Long adaptation

This is my fourth year in Aberdeen, fourth Autumn, fourth accommodation, fourth fall exam session. Even though I’d never imagined that I would say that, I am kind of getting used to it here. I must say, that in some very strange way that seems completely inexplicable to me, I got to a point where I came to respect the place and come to terms with me living here. I still would not call this place my home, but it does not influence me as negatively as it used to. This makes me wonder whether it was the environment itself which caused my troubles in the first place.

Now in hindsight, I came to realize that my eternal hate towards the place was probably quite unjustified. The thing is, that I severely underestimated the importance and difficulties of “growing up” after I finished high school. I do not blame myself for this as this is only natural if you are a 20 year old boy who just finished high school and thinks that there is no more to learn other than the stuff they teach you at university. Especially when you are somebody who rarely had to prepare a meal or do his own laundry for seven whole years between early puberty and early adulthood.

In the end it is not going to be the Social Cognitive Theory, Visual Crowding, or Green-Path Model that’s going to give me a (new?) perspective on life. It’s going to be the fact that I became better at spending time just with myself, learned when to reward and punish myself for good and bad stuff, or that there’s some things that will never change about me and that I should not try to alter them. Becoming independent of constant help from others is no easy job to do. I am not claiming that as of now I am a complete human being without any regrets who knows how to take the best of what life has to offer. No. In the end, learning is a lifelong process, and here I learned more than I could have ever imagined when I spent my first few months here.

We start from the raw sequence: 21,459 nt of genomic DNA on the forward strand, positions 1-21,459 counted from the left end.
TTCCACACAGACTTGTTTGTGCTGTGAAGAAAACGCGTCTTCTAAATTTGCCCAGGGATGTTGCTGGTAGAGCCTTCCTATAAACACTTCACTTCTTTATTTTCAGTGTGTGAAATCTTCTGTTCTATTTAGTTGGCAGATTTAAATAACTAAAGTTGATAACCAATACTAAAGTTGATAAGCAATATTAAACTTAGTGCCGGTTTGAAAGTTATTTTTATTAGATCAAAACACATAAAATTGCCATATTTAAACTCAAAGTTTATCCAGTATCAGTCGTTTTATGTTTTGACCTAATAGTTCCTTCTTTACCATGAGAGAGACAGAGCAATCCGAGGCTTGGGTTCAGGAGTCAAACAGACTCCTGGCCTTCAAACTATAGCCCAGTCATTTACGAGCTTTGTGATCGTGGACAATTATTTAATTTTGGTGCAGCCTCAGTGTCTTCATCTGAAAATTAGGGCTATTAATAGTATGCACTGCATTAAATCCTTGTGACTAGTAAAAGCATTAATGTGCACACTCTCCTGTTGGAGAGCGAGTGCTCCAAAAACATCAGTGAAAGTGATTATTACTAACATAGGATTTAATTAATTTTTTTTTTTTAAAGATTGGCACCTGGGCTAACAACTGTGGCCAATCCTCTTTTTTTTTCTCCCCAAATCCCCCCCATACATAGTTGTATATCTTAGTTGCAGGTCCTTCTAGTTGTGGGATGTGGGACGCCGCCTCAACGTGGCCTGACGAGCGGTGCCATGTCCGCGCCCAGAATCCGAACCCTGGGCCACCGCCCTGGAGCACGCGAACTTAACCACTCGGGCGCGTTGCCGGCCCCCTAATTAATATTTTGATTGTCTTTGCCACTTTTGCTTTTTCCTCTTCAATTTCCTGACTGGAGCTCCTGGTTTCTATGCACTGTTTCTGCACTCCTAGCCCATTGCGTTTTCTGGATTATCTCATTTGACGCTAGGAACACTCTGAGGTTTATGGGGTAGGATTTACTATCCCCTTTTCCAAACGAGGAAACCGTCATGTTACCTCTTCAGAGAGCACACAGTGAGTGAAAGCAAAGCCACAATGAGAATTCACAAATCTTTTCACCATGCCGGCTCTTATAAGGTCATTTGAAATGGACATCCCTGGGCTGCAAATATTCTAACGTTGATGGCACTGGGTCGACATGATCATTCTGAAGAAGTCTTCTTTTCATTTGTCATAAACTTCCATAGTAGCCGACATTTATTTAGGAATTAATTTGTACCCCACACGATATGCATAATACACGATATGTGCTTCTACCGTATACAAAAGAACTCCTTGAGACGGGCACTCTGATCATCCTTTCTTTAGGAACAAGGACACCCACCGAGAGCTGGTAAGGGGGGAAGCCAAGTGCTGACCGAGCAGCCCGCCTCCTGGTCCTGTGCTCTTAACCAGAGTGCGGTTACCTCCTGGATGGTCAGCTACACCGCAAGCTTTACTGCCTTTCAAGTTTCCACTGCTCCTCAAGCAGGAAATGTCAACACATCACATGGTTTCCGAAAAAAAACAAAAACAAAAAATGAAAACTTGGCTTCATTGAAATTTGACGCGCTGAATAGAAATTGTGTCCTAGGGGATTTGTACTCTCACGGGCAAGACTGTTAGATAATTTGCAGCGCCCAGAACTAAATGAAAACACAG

In the end it was not the constant grey and rain of Aberdeen that made me feel depressed and left me thinking that I don’t belong here. It was my inability to adapt to the environment, which is different from what I was used to and requires so much more mental strength, willingness and self-control in order to survive.  Yes, I do not mind living in Aberdeen anymore. But that does not necessarily mean that I would like to stay here after I graduate. The Scottish roller coaster rider is inevitably coming to a stop, which just one last drop on the way, my thesis. And then? Maybe I will go somewhere where it will be a little easier. Negative experiences teach you a lot but I would prefer a place where I won’t have to complain about bad weather. Or maybe I’ll end up somewhere where it rains every single day but I don’t even notice it.


More blog articles

All news